Mahmoud Ezzat, a member of the Muslim Brotherhood's Guidance Bureau, denied Wednesday in an interview with Saudi satellite channel Al-Arabiya that the Freedom and Justice Party
(FJP) will only represent 30 per cent of Morsi’s coming cabinet.
The planned coalition government is not being created to simply appease the masses, Ezzat added, but rather stems from a Brotherhood belief that a “renaissance” cannot be achieved with one party ruling.
However, the Brotherhood leading member clarified that both the prime minister and the vice president will not be members of the FJP, which monopolised over 40 per cent of the now-dissolved parliament.
Mohamed Morsi, during negotiations with the revolutionary forces prior to being announced president, promised to appoint non-FJP members to these two key positions.
Ahmed Fahmy speaker of Egypt's Shura Council told London-based Pan-Arab daily Al-Sharq Al-Awsathat he expects Morsi to form a coalition government that represents all Egyptians.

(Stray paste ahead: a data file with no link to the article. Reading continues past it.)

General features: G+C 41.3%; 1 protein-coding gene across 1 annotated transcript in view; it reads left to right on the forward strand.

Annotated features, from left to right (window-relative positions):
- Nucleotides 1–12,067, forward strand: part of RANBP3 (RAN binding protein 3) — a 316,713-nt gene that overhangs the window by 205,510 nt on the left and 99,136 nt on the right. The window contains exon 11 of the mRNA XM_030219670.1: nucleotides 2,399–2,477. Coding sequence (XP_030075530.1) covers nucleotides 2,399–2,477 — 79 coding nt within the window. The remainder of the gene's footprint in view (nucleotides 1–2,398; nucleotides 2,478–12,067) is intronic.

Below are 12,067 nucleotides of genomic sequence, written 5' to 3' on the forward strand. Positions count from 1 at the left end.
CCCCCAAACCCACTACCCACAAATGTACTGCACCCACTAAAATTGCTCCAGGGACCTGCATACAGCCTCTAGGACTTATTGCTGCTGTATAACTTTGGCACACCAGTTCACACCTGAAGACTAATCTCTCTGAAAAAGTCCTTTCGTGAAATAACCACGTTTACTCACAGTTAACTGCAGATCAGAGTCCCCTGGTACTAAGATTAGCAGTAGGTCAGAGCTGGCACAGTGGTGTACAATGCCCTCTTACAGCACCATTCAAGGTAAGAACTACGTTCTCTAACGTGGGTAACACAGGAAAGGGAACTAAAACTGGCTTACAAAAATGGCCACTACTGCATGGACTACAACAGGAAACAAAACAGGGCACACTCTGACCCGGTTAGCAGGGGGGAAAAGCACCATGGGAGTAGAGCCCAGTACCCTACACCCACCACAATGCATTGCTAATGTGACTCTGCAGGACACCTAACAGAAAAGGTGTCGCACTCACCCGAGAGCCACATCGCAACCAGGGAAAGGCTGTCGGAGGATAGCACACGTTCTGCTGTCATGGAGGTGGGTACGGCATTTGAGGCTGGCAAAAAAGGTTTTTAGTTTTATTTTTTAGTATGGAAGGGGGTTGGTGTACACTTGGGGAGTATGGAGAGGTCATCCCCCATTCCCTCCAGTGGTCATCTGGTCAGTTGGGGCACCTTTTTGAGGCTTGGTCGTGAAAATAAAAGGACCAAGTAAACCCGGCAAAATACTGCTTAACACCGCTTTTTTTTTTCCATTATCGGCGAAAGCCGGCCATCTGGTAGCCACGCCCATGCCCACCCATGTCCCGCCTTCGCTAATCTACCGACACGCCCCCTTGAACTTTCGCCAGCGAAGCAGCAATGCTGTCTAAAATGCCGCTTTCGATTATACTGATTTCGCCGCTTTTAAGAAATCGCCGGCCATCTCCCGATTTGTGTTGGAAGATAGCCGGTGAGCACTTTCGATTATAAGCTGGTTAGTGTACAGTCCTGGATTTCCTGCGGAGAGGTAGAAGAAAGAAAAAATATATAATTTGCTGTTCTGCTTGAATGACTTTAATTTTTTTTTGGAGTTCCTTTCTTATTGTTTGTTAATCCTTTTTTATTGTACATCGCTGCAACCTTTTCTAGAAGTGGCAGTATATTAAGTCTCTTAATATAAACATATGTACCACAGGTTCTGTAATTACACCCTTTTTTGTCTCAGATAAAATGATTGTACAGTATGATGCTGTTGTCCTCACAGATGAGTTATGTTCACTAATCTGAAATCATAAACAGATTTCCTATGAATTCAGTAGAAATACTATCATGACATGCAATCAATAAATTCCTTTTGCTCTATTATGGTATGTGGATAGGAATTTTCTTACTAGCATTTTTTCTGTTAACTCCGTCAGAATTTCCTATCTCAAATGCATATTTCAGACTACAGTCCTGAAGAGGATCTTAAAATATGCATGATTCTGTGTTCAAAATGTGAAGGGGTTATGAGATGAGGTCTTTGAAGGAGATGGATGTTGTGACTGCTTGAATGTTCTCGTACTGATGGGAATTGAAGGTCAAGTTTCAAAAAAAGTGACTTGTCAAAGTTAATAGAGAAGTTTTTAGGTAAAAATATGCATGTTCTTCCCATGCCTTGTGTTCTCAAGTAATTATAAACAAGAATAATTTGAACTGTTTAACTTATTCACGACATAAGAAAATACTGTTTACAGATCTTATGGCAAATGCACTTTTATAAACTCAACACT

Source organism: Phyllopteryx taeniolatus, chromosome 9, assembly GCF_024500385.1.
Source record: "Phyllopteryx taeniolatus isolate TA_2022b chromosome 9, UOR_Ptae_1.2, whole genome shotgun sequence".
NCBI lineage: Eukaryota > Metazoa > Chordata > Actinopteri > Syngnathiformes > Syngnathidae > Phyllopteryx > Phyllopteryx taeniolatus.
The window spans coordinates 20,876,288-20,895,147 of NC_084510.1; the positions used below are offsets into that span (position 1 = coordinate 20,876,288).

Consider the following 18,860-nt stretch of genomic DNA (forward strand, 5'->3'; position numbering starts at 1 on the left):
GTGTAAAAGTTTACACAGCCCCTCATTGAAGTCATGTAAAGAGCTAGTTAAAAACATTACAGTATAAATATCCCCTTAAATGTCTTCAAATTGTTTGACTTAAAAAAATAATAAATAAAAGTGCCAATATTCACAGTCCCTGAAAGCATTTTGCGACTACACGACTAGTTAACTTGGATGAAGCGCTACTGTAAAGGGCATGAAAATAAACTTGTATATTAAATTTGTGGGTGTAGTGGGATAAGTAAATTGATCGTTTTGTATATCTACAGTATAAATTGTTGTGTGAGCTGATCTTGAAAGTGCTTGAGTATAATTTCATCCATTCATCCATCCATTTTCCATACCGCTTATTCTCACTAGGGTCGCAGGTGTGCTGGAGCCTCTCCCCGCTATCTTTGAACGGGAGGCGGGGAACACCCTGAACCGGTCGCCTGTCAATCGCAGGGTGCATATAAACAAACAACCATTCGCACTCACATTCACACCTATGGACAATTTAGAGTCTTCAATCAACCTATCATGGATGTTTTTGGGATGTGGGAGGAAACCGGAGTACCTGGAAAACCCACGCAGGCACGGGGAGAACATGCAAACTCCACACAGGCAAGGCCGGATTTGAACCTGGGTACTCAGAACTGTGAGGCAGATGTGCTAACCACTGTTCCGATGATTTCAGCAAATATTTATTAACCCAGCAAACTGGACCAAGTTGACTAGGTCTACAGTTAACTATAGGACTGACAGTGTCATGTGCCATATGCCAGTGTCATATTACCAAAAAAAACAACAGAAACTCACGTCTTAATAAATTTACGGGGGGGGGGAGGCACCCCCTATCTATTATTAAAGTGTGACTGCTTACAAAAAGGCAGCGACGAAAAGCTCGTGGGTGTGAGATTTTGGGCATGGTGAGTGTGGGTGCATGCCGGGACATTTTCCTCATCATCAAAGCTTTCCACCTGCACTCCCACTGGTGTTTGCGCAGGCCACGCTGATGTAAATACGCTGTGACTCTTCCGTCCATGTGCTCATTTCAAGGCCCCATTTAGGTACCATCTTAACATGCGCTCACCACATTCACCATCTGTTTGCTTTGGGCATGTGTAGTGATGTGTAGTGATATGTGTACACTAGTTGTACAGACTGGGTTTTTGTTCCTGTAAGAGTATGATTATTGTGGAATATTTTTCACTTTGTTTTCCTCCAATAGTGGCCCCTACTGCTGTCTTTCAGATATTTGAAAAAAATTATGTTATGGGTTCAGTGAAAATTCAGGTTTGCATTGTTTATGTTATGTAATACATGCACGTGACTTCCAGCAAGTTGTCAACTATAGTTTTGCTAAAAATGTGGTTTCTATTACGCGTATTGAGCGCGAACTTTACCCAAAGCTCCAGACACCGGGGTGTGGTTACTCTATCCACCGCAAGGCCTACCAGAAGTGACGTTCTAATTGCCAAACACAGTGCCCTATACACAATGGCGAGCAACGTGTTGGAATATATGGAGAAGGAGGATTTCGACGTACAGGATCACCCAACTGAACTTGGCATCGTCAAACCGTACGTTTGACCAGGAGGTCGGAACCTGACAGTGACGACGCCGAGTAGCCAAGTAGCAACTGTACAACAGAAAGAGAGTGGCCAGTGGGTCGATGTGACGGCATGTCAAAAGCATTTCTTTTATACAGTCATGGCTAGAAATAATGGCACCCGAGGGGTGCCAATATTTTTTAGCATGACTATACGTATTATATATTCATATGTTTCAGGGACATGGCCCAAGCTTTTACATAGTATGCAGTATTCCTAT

Meanwhile, Farid Ismail, a member of the FJP’s executive office stated on Tuesday that the party will not make up more than 50 per cent of the cabinet set to succeed that of current Prime Minister Kamal El-Ganzouri.
El-Ganzouri’s cabinet was appointed by the Supreme Council of the Armed Forces (SCAF) in December 2011. It is scheduled to leave office once the new cabinet is formed by the president-elect.
Former president of the FJP, Mohamed Morsi, defeated Hosni Mubarak's last prime minister, Ahmed Shafiq, in a heated race during Egypt's presidential runoffs.